Causes of Cold Sores Or Fever Blisters

The herpes simplex type I and sometimes type II virus are the sole causes of cold sores.

Normally, HSV I occurs above the waist and HSV II occurs below the waist.

However neither genital nor oral herpes are site specific.

This means that both types can infect any part of the body via:

  1. Skin-to-skin contact.
  2. The transference of vesicle fluid from an active lesion.
  3. From contact with infected body fluids such as saliva.

People can even infect other parts of their own body via a process known as "Autoinoculation" (self infection).

For example, an infected toddler may get a painful herpetic whitlow on the fingers by sucking the thumb, or a person may contract genital herpes by picking at a fever blister and then touching their genitals while going to the bathroom, and so on.

If you touch your eyelid with an infected finger, it could result in Herpes Keratitis (eye herpes) … and that could lead to blindness.

In rare cases, it could even infect the brain.

The lessons?

  1. Do not touch that cold sore.
  2. Become a compulsive hand-washer during an outbreak.
  3. Avoid contact with another person who has an active cold sore or genital lesion.

How the Herpes Virus Becomes Dormant

After the primary infection, the herpes virus retreats down the nerve to the nearest neural junction known as a "ganglion".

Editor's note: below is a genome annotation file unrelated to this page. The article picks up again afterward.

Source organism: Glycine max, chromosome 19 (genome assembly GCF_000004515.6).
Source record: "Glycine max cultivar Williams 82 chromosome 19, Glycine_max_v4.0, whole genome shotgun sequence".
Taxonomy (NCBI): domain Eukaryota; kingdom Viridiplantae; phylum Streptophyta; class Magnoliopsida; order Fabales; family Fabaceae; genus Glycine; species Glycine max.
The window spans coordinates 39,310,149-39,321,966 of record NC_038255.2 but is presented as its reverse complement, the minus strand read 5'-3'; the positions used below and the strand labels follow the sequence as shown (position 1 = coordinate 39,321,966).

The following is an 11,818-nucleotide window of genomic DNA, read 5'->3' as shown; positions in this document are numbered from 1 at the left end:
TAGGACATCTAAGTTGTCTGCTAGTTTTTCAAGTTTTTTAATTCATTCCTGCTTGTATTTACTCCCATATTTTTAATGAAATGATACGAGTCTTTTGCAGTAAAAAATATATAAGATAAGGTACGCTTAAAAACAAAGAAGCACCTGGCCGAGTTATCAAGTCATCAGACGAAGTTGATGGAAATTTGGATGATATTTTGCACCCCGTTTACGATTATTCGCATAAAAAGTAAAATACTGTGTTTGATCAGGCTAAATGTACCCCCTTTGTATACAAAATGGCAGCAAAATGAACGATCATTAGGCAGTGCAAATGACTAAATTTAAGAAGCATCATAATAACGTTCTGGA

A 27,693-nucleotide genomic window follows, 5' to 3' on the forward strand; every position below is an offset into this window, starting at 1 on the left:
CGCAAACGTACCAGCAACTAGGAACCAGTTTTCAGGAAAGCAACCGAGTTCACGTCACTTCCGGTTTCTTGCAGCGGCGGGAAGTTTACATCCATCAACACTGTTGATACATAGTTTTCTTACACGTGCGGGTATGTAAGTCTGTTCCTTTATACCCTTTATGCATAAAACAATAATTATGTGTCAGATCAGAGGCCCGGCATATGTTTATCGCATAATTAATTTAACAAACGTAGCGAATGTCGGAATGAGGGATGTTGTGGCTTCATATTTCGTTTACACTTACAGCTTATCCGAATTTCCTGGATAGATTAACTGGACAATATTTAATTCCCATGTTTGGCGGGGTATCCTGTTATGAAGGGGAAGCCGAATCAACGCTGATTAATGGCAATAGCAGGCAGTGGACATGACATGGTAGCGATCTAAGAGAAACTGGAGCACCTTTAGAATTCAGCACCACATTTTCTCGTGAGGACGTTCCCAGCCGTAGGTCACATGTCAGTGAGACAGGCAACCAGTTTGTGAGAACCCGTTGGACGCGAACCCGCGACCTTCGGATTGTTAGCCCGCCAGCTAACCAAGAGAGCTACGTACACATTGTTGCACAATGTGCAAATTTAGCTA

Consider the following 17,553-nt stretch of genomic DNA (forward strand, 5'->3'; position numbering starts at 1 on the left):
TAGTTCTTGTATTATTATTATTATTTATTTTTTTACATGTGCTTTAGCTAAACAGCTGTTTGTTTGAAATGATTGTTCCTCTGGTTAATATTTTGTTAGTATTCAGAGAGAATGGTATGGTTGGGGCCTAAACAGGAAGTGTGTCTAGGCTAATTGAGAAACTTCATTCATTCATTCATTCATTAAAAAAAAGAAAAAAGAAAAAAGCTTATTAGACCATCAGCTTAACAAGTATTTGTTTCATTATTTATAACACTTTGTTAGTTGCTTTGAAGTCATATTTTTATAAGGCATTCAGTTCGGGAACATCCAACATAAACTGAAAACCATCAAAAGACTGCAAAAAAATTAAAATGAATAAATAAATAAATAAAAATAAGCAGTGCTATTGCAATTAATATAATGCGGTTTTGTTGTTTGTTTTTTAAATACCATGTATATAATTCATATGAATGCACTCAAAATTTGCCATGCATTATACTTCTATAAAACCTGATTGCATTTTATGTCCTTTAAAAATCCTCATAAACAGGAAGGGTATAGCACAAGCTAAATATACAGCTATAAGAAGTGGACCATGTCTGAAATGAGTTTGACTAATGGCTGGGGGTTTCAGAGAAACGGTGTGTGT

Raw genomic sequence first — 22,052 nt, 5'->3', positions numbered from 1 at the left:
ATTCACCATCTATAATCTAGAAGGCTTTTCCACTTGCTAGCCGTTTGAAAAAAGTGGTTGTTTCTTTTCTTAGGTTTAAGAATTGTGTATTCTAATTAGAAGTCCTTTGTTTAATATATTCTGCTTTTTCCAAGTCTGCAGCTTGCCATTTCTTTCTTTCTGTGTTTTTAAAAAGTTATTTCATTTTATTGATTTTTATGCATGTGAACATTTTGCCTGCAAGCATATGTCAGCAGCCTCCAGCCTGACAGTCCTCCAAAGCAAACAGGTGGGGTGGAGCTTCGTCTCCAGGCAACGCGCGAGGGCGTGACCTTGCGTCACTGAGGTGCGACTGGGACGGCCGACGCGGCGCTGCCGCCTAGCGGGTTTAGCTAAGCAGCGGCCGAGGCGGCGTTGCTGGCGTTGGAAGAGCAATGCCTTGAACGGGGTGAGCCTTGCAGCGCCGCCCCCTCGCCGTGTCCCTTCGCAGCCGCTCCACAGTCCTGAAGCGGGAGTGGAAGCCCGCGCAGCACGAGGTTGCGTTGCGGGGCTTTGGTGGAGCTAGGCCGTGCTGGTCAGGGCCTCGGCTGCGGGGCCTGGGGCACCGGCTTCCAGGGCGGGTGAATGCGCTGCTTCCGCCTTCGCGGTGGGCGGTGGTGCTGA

In the case of genital herpes, the ganglia is located at the base of the spine; in the case of a cold sore or fever blister, at the tip of the jawbone behind the ear.

Once there, the virus goes into a dormant state.

It can remain inactive for months or even years, until something triggers it back into activity.

It then travels back up the nerves to the surface of the skin where it either causes a cold sore outbreak or indulges in viral shedding.

Known Cold sore triggers:

  • Stress, which tends to lower the bodies' immune defenses.
  • Upper respiratory infections such as colds or 'flu (leading to fever) – hence the common titles of' cold sores' and 'fever blisters'.
  • Changes in hormonal balance during menstruation.
  • Ultraviolet light from overexposure to sun resulting in sunburn.
  • Over exposure to wind.
  • Trauma to the skin.
  • Dental procedures or surgery.
  • Overindulgence in Arginine rich foods such as chocolate, nuts and seeds.
  • An acidic inner terrain (bodily pH below 7.365).